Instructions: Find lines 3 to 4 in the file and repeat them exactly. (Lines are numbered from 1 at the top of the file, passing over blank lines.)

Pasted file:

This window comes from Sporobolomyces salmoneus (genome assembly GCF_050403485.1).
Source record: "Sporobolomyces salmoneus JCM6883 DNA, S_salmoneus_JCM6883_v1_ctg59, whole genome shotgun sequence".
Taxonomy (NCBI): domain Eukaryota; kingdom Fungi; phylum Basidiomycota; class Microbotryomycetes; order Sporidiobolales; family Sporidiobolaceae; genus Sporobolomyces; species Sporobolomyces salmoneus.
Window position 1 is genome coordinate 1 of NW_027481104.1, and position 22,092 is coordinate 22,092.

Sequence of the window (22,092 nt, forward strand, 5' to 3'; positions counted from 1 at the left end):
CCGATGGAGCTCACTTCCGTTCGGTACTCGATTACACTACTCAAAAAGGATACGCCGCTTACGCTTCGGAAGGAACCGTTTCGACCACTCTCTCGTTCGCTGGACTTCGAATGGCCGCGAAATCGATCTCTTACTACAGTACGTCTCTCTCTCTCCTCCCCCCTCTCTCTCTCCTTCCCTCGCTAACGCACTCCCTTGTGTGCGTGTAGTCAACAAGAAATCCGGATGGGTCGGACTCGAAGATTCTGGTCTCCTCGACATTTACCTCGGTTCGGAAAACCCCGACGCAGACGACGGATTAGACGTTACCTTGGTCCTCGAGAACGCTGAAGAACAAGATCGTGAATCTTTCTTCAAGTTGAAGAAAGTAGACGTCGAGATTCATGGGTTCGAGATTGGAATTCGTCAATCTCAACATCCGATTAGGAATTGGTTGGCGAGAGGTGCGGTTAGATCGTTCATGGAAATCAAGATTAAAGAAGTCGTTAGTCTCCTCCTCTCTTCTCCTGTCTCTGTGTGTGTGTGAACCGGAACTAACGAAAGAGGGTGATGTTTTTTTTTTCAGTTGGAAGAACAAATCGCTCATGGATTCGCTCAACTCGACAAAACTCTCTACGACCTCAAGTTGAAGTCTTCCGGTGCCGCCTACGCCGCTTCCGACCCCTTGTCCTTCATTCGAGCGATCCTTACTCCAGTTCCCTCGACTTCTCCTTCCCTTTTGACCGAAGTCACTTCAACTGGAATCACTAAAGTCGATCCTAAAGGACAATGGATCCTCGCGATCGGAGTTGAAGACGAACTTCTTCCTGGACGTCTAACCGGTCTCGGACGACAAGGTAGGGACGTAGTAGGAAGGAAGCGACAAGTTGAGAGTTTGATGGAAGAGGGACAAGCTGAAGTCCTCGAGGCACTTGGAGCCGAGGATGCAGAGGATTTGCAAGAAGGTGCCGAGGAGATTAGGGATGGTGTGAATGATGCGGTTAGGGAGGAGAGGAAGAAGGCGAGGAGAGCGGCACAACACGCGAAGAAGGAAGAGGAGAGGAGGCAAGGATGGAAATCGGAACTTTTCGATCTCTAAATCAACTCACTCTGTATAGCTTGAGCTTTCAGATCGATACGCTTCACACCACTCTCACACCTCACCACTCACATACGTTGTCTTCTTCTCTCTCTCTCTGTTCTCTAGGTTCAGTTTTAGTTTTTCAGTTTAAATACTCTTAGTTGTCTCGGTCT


Taxonomy (NCBI): domain Eukaryota; kingdom Fungi; phylum Basidiomycota; class Microbotryomycetes; order Sporidiobolales; family Sporidiobolaceae; genus Sporobolomyces; species Sporobolomyces salmoneus.
Window position 1 is genome coordinate 1 of NW_027481104.1, and position 22,092 is coordinate 22,092.